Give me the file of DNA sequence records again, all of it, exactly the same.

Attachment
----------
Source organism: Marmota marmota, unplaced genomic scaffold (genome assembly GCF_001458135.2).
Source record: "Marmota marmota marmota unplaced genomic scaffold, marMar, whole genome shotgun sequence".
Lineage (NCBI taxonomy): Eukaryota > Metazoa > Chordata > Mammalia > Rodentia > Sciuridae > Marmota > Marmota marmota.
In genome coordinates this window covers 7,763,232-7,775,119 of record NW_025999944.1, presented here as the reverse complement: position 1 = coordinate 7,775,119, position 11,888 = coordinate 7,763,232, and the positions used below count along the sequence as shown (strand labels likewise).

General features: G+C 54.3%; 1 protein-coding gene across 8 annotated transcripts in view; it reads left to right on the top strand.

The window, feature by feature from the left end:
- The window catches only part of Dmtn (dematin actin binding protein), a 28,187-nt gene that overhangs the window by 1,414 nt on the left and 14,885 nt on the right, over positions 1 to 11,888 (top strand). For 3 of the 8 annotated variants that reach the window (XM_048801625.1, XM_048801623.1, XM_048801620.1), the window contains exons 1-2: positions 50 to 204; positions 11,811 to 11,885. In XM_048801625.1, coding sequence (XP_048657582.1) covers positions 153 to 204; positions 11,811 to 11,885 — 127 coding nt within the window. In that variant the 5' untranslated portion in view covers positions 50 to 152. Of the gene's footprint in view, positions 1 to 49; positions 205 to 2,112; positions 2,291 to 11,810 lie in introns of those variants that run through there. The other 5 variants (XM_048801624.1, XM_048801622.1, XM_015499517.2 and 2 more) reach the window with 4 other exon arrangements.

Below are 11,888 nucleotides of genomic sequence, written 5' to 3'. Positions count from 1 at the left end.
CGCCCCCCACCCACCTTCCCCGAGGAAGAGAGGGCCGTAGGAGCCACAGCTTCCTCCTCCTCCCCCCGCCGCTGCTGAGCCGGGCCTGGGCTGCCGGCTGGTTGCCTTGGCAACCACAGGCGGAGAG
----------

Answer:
Source organism: Marmota marmota, unplaced genomic scaffold (genome assembly GCF_001458135.2).
Source record: "Marmota marmota marmota unplaced genomic scaffold, marMar, whole genome shotgun sequence".
Lineage (NCBI taxonomy): Eukaryota > Metazoa > Chordata > Mammalia > Rodentia > Sciuridae > Marmota > Marmota marmota.
In genome coordinates this window covers 7,763,232-7,775,119 of record NW_025999944.1, presented here as the reverse complement: position 1 = coordinate 7,775,119, position 11,888 = coordinate 7,763,232, and the positions used below count along the sequence as shown (strand labels likewise).

General features: G+C 54.3%; 1 protein-coding gene across 8 annotated transcripts in view; it reads left to right on the top strand.

The window, feature by feature from the left end:
- The window catches only part of Dmtn (dematin actin binding protein), a 28,187-nt gene that overhangs the window by 1,414 nt on the left and 14,885 nt on the right, over positions 1 to 11,888 (top strand). For 3 of the 8 annotated variants that reach the window (XM_048801625.1, XM_048801623.1, XM_048801620.1), the window contains exons 1-2: positions 50 to 204; positions 11,811 to 11,885. In XM_048801625.1, coding sequence (XP_048657582.1) covers positions 153 to 204; positions 11,811 to 11,885 — 127 coding nt within the window. In that variant the 5' untranslated portion in view covers positions 50 to 152. Of the gene's footprint in view, positions 1 to 49; positions 205 to 2,112; positions 2,291 to 11,810 lie in introns of those variants that run through there. The other 5 variants (XM_048801624.1, XM_048801622.1, XM_015499517.2 and 2 more) reach the window with 4 other exon arrangements.

Below are 11,888 nucleotides of genomic sequence, written 5' to 3'. Positions count from 1 at the left end.
CGCCCCCCACCCACCTTCCCCGAGGAAGAGAGGGCCGTAGGAGCCACAGCTTCCTCCTCCTCCCCCCGCCGCTGCTGAGCCGGGCCTGGGCTGCCGGCTGGTTGCCTTGGCAACCACAGGCGGAGAG